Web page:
One could easily argue that prospects for peace and prosperity in the Middle East have never looked dimmer. Indeed, the last few years have been extremely tough for the region, to say the least. From the civil wars in Syria and Yemen to the brutality of the Islamic State, not to mention the ongoing Israeli-Palestinian conflict, there just doesn’t seem to be any end to the bloodshed and misery. It’s no wonder then that people both inside and outside the Middle East are pessimistic about the region’s future. I too believe that the situation in the Middle East will worsen. Yes, I’m afraid that the region will see a lot more blood spilled and a lot more ammunition spent, but I also believe that eventually, a new Middle East will be born – a Middle East in which people prosper and live in peace and tranquility with each other. Why do I believe this? Because I know my history. I know, for example, that there was a time when many if not most people in Europe never believed that the bloody conflicts that had raged throughout the continent would come to an end.
If you have at least some general knowledge of European history, you will know that conflicts between the various peoples of the continent have lasted far longer then, say, the Israeli-Palestinian conflict. The peoples of Great Britain and France, for instance, fought each other for a millennium. In fact, the two countries only achieved a genuine peace in the early years of the twentieth century. France and Germany too were once the bitterest of enemies. But fast forward to the late 20th century and the two countries forged an alliance that has been a key impetus for the creation and expansion of the European Union – a union that was prophesied by Winston Churchill just after World War II. Indeed, it is remarkable that immediately after the worst conflict in European and world history, the British Prime Minister predicted that there would be what he called a “United States of Europe.” Yet less than half a century later, the European Union was formed out of nation-states that just a few decades earlier were at each others’ throats. This union now spans most of continent’s nation-states, including some that just one generation ago were part of the Soviet-led Warsaw Pact, meant to wage war against the nation-states of western Europe. Now of course, modern Europe has not been entirely free of violent conflict. As many people reading this might know, the last decade of the 20th century saw the outbreak of wars in the Balkans. Particularly brutal was the war in Bosnia and Herzegovina that saw atrocities reminiscent of those committed by the Nazis in World War II. But what a difference less than thirty years makes, because now most of the states involved in the Balkan conflicts of the 1990s are well on their way to EU membership. Two of them, Slovenia and Croatia, are part of the bloc already. The point I’m trying to make is that if in just a few decades, the countries of Europe were able to go from bitter enemies to strong allies in a politically and economically integrated Europe, so too can the countries and peoples of the Middle East go from hated adversaries to solid partners in a new, peaceful and prosperous region.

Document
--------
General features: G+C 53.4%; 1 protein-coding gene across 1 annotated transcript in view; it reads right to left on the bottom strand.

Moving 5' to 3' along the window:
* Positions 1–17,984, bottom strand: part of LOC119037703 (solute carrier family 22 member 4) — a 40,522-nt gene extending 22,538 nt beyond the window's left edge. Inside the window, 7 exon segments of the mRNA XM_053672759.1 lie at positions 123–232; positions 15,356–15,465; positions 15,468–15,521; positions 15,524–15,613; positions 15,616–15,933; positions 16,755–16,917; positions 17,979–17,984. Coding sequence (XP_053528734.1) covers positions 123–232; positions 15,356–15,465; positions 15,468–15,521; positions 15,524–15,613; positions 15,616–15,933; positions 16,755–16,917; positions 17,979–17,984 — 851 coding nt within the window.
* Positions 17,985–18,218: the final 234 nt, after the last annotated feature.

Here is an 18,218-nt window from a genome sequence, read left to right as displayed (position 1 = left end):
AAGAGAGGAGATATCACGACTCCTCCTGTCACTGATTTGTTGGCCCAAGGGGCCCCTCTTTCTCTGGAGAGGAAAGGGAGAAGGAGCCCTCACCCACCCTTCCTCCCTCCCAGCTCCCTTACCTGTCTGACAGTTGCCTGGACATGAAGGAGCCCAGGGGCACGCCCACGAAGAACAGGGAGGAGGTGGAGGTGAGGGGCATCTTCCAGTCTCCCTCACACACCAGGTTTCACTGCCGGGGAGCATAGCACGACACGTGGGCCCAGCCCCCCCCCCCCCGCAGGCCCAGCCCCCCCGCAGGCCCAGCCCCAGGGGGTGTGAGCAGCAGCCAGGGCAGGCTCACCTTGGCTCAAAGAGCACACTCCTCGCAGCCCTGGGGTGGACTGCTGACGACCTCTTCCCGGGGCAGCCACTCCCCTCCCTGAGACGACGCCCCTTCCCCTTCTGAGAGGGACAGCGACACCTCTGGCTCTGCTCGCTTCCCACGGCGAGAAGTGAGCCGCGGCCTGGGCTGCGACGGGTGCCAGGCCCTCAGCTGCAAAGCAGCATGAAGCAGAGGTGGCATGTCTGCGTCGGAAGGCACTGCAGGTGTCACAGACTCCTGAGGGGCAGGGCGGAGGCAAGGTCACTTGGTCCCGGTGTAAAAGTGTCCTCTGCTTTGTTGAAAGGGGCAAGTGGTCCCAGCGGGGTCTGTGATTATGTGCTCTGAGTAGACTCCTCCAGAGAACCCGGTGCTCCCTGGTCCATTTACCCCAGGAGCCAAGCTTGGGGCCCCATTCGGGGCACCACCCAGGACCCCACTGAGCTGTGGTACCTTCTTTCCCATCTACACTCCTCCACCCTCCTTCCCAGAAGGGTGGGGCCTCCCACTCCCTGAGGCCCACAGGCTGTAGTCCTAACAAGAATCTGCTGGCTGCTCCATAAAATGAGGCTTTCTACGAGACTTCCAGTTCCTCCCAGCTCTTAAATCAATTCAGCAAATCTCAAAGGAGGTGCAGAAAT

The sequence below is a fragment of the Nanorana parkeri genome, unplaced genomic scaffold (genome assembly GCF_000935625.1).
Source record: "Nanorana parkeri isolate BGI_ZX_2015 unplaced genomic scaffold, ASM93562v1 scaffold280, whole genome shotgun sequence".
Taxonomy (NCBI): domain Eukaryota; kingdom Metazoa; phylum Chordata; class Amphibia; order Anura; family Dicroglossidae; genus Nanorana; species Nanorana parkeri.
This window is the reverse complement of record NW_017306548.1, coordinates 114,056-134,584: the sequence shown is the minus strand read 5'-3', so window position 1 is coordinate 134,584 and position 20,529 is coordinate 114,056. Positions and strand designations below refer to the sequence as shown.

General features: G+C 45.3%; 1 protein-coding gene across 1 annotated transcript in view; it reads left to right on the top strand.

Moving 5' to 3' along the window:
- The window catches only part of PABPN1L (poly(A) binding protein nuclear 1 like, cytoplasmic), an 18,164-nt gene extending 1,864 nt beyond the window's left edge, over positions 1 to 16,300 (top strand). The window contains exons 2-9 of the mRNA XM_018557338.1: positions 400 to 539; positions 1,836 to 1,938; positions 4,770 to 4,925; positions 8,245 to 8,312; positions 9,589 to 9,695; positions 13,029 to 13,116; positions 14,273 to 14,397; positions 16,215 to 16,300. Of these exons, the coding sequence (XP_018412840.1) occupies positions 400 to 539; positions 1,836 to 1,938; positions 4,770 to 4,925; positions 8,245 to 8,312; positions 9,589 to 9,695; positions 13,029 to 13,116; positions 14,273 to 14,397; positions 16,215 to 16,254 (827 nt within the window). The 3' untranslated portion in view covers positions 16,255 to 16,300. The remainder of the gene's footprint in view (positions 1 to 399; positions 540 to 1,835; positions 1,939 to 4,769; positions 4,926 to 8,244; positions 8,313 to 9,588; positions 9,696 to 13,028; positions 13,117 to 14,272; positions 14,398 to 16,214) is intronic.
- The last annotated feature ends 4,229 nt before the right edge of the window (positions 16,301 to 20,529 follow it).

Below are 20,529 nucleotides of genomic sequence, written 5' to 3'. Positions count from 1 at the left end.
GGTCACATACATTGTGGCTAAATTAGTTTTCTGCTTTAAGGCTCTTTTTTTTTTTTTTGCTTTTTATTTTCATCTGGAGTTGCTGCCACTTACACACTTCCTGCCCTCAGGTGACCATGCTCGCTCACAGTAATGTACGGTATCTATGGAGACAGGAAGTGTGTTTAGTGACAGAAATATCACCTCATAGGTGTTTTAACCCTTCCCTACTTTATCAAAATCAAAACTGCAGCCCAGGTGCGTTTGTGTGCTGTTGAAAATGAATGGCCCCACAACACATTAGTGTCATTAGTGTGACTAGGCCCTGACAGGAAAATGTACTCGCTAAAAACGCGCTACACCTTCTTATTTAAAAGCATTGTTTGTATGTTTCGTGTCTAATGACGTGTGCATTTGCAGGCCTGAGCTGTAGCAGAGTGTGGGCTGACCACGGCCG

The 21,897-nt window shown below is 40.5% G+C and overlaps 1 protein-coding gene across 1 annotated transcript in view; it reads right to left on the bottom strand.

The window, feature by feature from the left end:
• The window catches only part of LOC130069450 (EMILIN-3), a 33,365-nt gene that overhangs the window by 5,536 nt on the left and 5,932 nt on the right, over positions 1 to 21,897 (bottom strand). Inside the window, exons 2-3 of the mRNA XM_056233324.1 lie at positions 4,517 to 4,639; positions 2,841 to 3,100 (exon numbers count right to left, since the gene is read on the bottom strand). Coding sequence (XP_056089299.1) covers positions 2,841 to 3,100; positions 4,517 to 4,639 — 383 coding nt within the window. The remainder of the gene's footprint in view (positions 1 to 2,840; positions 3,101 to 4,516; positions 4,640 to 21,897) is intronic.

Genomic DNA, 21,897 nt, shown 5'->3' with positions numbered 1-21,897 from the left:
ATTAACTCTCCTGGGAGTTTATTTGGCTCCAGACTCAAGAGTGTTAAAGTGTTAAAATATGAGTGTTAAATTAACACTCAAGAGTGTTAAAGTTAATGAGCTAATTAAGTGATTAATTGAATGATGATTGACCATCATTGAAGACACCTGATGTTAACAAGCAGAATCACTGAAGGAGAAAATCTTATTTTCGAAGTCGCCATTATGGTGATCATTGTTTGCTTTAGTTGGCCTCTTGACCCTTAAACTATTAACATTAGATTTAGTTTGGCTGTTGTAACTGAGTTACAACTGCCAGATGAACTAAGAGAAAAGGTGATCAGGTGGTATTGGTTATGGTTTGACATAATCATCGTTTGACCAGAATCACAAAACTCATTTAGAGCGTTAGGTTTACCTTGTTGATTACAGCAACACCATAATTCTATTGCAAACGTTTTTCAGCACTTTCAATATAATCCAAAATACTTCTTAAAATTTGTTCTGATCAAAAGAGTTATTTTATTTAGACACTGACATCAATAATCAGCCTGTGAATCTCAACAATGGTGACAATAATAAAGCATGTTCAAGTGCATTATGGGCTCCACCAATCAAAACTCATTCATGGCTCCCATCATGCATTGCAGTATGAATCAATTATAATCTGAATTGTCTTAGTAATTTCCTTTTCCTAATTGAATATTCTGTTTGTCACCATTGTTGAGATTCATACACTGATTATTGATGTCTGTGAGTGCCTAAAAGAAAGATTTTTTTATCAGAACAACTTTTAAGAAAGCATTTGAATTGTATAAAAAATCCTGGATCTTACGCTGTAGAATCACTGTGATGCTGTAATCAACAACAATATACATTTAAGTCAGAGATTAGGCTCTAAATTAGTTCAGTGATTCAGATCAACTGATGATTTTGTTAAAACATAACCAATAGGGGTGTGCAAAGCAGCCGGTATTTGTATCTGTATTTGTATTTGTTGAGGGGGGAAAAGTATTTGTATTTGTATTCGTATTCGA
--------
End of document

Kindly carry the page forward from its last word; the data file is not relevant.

As I’ve said before, I believe that there is still much more violence and bloodshed to come in the Middle East. Things in the region will get a lot worse before they get better, just as they did in Europe. But in the end, the peoples of the Middle East will join together to create a region that is free of war, free of violent conflict and free of the kind of despair that has befallen the region for so many years.